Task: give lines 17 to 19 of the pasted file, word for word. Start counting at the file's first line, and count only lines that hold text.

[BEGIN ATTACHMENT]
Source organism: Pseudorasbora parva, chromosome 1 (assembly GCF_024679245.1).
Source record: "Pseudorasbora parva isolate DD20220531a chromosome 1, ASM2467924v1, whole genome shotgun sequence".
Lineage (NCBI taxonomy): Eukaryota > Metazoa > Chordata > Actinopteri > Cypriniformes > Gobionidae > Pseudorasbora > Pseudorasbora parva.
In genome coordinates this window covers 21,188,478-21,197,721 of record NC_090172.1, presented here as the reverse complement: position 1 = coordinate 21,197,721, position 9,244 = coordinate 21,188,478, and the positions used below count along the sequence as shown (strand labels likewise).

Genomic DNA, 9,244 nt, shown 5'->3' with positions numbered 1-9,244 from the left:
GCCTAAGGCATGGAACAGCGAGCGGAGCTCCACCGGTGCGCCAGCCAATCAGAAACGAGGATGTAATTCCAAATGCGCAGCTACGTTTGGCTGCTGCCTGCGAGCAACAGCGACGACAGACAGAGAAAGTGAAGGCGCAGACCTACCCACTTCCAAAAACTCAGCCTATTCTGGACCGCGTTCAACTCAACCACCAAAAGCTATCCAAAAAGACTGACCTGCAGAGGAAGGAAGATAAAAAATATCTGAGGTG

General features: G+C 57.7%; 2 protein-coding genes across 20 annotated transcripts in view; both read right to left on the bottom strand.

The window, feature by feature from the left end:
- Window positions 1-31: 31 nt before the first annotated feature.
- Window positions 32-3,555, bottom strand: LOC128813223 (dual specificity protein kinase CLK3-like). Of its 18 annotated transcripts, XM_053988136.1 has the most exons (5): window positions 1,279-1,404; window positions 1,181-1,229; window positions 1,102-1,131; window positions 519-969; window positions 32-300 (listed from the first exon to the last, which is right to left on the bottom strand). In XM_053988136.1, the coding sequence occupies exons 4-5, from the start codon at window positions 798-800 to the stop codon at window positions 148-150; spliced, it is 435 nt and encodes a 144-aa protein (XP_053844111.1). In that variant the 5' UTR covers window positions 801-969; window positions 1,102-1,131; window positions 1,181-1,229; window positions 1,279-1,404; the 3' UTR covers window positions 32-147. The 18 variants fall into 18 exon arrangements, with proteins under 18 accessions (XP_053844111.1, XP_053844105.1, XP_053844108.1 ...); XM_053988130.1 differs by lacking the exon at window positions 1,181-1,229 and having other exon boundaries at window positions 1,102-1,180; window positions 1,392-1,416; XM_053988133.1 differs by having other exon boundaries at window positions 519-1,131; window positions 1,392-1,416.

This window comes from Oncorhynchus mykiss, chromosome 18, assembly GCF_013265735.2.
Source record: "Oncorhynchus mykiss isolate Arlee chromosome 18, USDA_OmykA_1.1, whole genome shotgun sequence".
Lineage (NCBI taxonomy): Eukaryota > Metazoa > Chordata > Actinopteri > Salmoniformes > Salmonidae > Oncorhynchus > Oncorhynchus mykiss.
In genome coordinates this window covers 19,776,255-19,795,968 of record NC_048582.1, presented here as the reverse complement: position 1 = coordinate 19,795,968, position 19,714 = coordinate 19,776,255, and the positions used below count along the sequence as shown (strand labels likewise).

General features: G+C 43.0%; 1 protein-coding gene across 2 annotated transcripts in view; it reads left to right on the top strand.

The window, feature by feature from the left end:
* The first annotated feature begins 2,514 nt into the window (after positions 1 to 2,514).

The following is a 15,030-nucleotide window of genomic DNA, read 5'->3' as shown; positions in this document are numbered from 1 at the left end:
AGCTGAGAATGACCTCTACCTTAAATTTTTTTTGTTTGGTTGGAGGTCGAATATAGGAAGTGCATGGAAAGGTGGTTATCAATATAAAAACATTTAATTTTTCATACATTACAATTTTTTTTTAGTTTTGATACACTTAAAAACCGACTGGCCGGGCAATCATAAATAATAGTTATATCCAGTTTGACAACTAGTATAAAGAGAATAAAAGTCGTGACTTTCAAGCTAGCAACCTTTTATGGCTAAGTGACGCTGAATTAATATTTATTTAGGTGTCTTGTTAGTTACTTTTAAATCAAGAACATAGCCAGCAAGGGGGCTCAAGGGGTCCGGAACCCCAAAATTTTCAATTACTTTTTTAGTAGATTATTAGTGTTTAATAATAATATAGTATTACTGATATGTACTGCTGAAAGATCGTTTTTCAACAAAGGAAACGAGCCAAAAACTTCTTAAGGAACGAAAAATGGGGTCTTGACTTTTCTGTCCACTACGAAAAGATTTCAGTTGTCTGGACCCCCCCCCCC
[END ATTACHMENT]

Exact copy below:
* The first annotated feature begins 2,514 nt into the window (after positions 1 to 2,514).

The following is a 15,030-nucleotide window of genomic DNA, read 5'->3' as shown; positions in this document are numbered from 1 at the left end:
AGCTGAGAATGACCTCTACCTTAAATTTTTTTTGTTTGGTTGGAGGTCGAATATAGGAAGTGCATGGAAAGGTGGTTATCAATATAAAAACATTTAATTTTTCATACATTACAATTTTTTTTTAGTTTTGATACACTTAAAAACCGACTGGCCGGGCAATCATAAATAATAGTTATATCCAGTTTGACAACTAGTATAAAGAGAATAAAAGTCGTGACTTTCAAGCTAGCAACCTTTTATGGCTAAGTGACGCTGAATTAATATTTATTTAGGTGTCTTGTTAGTTACTTTTAAATCAAGAACATAGCCAGCAAGGGGGCTCAAGGGGTCCGGAACCCCAAAATTTTCAATTACTTTTTTAGTAGATTATTAGTGTTTAATAATAATATAGTATTACTGATATGTACTGCTGAAAGATCGTTTTTCAACAAAGGAAACGAGCCAAAAACTTCTTAAGGAACGAAAAATGGGGTCTTGACTTTTCTGTCCACTACGAAAAGATTTCAGTTGTCTGGACCCCCCCCCCC